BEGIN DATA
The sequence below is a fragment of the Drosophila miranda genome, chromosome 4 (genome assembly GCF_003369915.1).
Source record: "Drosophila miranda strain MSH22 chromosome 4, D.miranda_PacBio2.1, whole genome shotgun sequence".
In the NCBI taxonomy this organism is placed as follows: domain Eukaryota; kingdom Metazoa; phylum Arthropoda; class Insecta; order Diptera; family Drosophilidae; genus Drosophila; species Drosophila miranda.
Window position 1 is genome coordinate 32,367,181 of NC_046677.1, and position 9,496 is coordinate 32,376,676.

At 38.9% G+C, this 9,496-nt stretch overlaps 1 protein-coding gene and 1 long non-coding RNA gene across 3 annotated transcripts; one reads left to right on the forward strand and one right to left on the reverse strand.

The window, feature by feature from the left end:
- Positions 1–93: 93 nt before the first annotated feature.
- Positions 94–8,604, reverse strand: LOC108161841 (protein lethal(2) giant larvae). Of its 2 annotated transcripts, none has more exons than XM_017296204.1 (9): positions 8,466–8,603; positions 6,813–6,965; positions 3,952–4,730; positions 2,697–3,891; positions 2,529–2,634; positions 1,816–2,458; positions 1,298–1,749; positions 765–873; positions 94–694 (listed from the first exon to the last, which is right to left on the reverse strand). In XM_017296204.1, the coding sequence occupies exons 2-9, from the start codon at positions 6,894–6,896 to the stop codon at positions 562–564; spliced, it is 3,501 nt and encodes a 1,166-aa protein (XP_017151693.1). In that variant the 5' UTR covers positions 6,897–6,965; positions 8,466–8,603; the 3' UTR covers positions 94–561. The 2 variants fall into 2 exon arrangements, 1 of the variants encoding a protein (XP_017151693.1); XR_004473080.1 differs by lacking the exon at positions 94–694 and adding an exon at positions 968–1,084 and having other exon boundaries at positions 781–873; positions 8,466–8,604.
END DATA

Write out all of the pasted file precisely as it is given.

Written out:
The sequence below is a fragment of the Drosophila miranda genome, chromosome 4 (genome assembly GCF_003369915.1).
Source record: "Drosophila miranda strain MSH22 chromosome 4, D.miranda_PacBio2.1, whole genome shotgun sequence".
In the NCBI taxonomy this organism is placed as follows: domain Eukaryota; kingdom Metazoa; phylum Arthropoda; class Insecta; order Diptera; family Drosophilidae; genus Drosophila; species Drosophila miranda.
Window position 1 is genome coordinate 32,367,181 of NC_046677.1, and position 9,496 is coordinate 32,376,676.

At 38.9% G+C, this 9,496-nt stretch overlaps 1 protein-coding gene and 1 long non-coding RNA gene across 3 annotated transcripts; one reads left to right on the forward strand and one right to left on the reverse strand.

The window, feature by feature from the left end:
- Positions 1–93: 93 nt before the first annotated feature.
- Positions 94–8,604, reverse strand: LOC108161841 (protein lethal(2) giant larvae). Of its 2 annotated transcripts, none has more exons than XM_017296204.1 (9): positions 8,466–8,603; positions 6,813–6,965; positions 3,952–4,730; positions 2,697–3,891; positions 2,529–2,634; positions 1,816–2,458; positions 1,298–1,749; positions 765–873; positions 94–694 (listed from the first exon to the last, which is right to left on the reverse strand). In XM_017296204.1, the coding sequence occupies exons 2-9, from the start codon at positions 6,894–6,896 to the stop codon at positions 562–564; spliced, it is 3,501 nt and encodes a 1,166-aa protein (XP_017151693.1). In that variant the 5' UTR covers positions 6,897–6,965; positions 8,466–8,603; the 3' UTR covers positions 94–561. The 2 variants fall into 2 exon arrangements, 1 of the variants encoding a protein (XP_017151693.1); XR_004473080.1 differs by lacking the exon at positions 94–694 and adding an exon at positions 968–1,084 and having other exon boundaries at positions 781–873; positions 8,466–8,604.